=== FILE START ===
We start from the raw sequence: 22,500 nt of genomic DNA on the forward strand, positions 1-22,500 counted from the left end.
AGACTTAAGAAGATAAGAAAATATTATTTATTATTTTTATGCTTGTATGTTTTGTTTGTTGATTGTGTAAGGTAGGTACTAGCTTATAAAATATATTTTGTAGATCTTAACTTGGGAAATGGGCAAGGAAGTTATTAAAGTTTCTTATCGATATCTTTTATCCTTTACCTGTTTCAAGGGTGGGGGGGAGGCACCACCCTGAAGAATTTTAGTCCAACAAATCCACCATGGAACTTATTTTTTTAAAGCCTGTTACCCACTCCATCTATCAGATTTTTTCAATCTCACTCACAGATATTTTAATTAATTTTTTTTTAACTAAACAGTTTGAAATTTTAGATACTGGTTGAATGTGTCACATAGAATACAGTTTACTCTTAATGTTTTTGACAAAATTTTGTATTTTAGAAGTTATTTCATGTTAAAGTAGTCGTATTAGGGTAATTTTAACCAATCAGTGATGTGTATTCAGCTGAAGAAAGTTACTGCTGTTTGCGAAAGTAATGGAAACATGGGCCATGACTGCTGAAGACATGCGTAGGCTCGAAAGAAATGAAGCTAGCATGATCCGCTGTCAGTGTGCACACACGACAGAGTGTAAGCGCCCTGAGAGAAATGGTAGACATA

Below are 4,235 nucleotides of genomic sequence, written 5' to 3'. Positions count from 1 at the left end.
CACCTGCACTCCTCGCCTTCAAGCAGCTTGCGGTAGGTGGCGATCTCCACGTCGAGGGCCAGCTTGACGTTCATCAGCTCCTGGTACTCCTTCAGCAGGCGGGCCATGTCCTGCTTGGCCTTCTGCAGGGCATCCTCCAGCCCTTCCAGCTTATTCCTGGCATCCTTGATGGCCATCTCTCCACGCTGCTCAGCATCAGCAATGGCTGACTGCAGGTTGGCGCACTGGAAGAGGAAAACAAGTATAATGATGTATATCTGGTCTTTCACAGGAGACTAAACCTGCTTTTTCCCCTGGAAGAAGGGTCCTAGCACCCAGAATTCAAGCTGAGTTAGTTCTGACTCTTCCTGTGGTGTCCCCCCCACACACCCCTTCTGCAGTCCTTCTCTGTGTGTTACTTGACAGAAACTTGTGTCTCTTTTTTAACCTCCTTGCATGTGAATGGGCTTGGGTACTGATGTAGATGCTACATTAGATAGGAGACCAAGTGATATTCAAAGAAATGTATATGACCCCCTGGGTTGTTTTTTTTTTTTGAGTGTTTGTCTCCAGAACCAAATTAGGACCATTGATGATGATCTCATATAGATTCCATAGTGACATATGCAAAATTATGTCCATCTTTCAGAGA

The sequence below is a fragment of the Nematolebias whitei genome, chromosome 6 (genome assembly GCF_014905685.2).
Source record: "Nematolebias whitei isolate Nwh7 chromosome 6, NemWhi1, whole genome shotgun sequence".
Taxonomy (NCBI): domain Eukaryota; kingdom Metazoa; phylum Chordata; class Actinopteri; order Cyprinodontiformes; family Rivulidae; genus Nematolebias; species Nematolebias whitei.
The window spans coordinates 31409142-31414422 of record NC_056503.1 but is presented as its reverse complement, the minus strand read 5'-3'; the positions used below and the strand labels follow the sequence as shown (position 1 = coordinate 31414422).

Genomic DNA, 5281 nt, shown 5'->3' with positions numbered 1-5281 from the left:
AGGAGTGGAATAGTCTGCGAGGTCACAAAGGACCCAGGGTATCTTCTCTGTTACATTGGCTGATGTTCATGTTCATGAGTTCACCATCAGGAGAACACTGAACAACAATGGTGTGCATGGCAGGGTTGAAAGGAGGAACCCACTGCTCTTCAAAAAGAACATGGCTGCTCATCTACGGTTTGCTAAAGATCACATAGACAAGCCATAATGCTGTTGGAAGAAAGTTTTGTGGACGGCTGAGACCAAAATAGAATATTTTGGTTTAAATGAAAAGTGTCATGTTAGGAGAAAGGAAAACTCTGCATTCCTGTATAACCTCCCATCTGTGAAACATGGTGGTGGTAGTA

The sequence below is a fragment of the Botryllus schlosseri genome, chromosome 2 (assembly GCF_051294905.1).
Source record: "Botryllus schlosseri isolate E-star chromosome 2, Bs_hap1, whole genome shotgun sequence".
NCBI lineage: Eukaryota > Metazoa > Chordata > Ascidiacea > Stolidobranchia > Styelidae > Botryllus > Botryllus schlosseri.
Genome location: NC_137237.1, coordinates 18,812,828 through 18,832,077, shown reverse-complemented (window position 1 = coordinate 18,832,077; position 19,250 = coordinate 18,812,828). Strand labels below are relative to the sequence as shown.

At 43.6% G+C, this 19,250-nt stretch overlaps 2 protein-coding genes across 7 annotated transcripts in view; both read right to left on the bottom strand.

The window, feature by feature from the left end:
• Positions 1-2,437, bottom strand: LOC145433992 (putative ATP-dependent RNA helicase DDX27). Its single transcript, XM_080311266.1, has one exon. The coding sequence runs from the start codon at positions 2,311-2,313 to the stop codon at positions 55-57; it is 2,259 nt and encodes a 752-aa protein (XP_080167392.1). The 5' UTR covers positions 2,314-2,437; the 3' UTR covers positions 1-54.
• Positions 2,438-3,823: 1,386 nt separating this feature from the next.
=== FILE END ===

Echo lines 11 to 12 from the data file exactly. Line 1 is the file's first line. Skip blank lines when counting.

The sequence below is a fragment of the Botryllus schlosseri genome, chromosome 2 (assembly GCF_051294905.1).
Source record: "Botryllus schlosseri isolate E-star chromosome 2, Bs_hap1, whole genome shotgun sequence".